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Google’s Chrome OS Flex Converts Old Macs, PCs into Reliable Chromebooks

Rabia Noureen

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Google has officially launched Chrome OS Flex, a free version of Chrome OS that can be installed on almost any PC and Mac. The company first began testing the new Chrome OS experience back in February, and it’s finally available for all schools, businesses, and consumers.

Chrome OS Flex is a lightweight, user-friendly, and secure operating system that enables users to modernize their old hardware. It’s designed primarily to run on outdated devices that are no longer compatible with the latest versions of Windows and macOS. Chrome OS Flex supports several features such as Nearby Share, Family Link accounts, Google Assistant, Instant Tethering, and the Smart Lock.

Google highlights that Chrome OS Flex offers seamless background updates, power-saving features, and built-in malware and ransomware protection capabilities. Moreover, IT Pros can manage devices running Chrome OS Flex through the Google Admin Console.

In addition to these features, Google has introduced stability enhancements and additional device compatibility support based on the feedback received from testers during an early access preview.

“Chrome OS Flex is just the sunscreen your legacy devices need. And thanks to everyone who has participated in our early access program, we’ve been able to significantly improve the product in many areas while continuously certifying devices to run Chrome OS Flex,” explained Thomas Riedl, Director of Product, Enterprise and Education at Google.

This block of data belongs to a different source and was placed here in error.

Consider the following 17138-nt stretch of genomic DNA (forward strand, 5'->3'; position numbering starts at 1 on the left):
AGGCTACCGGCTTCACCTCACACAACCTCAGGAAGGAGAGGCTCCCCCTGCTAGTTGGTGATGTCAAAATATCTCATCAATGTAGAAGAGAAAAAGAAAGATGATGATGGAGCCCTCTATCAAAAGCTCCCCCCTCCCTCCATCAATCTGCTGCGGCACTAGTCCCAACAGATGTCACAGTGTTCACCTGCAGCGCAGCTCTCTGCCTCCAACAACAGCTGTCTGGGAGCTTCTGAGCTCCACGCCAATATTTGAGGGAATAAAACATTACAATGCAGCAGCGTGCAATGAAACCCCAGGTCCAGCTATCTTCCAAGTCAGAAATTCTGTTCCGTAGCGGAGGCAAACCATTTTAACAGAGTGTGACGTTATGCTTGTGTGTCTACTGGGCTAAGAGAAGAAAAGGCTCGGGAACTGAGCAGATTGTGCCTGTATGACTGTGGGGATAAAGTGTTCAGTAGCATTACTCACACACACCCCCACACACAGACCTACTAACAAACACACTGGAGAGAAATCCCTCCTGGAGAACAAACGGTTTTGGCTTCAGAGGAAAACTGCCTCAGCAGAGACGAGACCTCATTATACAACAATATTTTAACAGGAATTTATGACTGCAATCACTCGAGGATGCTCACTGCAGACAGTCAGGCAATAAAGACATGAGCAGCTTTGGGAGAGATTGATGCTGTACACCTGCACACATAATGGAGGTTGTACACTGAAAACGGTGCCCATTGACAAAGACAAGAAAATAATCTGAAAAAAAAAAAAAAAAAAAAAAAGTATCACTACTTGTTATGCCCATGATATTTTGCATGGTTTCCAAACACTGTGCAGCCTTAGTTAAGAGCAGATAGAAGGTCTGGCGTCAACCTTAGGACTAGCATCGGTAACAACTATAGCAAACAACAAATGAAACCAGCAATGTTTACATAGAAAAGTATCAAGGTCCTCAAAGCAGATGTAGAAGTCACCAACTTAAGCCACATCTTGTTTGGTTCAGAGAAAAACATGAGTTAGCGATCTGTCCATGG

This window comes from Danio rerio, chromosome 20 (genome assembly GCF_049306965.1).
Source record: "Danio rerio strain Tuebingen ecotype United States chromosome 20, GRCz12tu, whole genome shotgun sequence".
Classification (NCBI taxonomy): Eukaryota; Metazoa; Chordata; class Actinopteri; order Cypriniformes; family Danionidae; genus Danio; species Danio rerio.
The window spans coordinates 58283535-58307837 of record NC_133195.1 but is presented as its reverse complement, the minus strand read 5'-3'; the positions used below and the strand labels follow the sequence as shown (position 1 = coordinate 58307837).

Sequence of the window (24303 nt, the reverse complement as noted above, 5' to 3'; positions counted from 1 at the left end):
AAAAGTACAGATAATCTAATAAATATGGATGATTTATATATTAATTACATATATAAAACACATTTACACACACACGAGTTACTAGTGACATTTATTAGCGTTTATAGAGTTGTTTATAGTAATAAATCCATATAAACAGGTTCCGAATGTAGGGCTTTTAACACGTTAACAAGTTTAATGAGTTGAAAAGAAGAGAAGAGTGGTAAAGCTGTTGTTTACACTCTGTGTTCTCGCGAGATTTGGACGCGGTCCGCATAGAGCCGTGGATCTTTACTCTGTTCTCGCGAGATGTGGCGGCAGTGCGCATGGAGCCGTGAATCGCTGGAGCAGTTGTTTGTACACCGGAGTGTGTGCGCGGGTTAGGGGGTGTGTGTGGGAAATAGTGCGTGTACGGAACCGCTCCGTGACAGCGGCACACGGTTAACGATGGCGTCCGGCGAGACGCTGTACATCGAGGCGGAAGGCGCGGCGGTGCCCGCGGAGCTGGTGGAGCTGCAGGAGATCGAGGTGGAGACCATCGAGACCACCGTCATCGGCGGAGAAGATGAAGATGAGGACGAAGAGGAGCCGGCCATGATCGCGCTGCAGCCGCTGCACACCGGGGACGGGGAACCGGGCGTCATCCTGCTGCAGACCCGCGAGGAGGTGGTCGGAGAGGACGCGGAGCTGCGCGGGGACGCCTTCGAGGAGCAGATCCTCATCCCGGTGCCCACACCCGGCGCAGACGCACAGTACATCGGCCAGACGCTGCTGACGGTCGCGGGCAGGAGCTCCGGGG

Google's Chrome OS Flex Converts Old Macs, PCs into Reliable Chromebooks

Chrome OS Flex minimum hardware requirements

Unlike Chrome OS, which only runs on specific hardware, Chrome OS Flex can run on a wide range of Macs and PCs. Google has tested and certified the new operating system with around 300 models from Lenovo, Dell, Acer, HP, Toshiba, LG, Asus, and other manufacturers. However, users might experience some stability or booting issues on uncertified devices.

The installation of Chrome OS Flex on a PC or Mac is a pretty straightforward process via a USB device, and you can find the full instructions on this website. Users will need a 64-bit processor, 16 GB of storage, 4 GB of RAM, as well as admin privileges to access the device’s BIOS.

Chrome OS Flex doesn’t support Android apps & Play Store

Google notes that Chrome OS Flex lacks support for the Play Store, Android apps, and some hardware-specific features. These include fingerprint readers, IR and face recognition cameras, stylus input, Thunderbolt, optical drives, docks and connectors, and FireWire ports. Even though the Thunderbolt functionality is not supported, the company confirmed that USB-C and mini Displayport should still work as expected.

It’s probably too early to tell if Chrome OS Flex could ever become a good alternative to Windows or more established Linux distributions. Until now, Chromebooks have mostly gained ground in the education market, but Google seems to have much bigger ambitions with Chrome OS Flex. The built-in security and the promise of seamless management may certainly appeal to some organizations, but Chrome OS Flex still lacks the huge app ecosystem most Windows users can’t live without.

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